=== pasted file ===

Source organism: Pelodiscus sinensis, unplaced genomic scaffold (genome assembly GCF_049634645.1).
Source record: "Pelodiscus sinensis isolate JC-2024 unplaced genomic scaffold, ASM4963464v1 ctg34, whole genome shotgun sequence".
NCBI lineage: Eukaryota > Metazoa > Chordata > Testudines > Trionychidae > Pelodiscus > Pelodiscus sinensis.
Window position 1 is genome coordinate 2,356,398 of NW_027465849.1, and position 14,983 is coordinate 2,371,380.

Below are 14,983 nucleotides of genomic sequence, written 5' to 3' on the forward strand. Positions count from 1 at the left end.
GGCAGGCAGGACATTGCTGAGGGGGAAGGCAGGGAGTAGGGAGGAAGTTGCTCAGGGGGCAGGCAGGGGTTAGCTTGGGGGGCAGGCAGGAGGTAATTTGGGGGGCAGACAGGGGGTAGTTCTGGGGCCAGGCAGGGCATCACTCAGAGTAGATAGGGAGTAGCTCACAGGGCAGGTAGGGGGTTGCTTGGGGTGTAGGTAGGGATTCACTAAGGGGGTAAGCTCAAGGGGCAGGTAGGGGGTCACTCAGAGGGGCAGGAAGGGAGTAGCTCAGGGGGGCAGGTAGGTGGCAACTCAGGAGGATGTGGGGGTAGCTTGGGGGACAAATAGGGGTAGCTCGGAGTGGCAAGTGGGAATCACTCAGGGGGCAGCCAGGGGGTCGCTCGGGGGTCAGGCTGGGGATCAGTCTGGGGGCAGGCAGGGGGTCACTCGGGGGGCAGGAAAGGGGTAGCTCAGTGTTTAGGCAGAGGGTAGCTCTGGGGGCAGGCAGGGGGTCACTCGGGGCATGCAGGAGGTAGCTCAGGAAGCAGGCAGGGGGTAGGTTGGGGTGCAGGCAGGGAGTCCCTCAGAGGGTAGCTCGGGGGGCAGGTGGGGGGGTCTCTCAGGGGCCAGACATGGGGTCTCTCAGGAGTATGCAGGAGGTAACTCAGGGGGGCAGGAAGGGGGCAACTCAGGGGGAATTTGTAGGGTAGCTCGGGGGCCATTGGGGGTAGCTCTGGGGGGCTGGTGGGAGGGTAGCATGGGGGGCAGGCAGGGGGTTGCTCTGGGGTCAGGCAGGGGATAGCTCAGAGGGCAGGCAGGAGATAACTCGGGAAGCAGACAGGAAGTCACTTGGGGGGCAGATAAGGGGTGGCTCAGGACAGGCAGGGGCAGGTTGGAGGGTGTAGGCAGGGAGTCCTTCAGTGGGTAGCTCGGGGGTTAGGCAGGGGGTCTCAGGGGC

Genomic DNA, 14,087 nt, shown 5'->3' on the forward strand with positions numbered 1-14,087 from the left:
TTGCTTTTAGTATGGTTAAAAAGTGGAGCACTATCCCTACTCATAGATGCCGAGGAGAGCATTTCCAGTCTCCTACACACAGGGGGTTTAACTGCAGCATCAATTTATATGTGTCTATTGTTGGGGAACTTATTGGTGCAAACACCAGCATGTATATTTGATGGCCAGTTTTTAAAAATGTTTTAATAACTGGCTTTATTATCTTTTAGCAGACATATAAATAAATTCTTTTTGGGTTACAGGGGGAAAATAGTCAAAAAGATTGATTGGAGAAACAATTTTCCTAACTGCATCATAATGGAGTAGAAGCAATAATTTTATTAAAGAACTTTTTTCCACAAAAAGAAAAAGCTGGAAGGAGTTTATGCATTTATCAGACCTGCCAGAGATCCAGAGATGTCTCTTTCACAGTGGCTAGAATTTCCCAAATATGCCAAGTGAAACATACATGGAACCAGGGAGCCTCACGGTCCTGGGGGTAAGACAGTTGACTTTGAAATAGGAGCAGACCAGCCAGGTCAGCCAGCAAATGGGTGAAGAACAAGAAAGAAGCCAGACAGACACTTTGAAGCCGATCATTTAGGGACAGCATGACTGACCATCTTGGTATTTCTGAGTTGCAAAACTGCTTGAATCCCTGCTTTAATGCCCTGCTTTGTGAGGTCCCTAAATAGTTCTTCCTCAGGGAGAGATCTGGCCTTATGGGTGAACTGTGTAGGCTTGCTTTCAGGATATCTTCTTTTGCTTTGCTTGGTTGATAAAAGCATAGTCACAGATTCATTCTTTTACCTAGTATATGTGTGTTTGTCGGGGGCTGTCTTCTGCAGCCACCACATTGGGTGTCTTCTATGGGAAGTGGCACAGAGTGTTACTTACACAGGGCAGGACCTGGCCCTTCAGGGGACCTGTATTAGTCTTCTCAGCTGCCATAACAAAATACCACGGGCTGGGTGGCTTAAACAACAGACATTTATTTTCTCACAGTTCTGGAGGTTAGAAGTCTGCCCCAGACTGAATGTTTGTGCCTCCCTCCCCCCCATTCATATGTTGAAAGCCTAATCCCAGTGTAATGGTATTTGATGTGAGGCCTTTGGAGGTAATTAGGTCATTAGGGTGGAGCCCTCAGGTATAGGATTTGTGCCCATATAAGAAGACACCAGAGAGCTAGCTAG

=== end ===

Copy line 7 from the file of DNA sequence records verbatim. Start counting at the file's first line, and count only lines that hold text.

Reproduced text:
Genomic DNA, 14,087 nt, shown 5'->3' on the forward strand with positions numbered 1-14,087 from the left: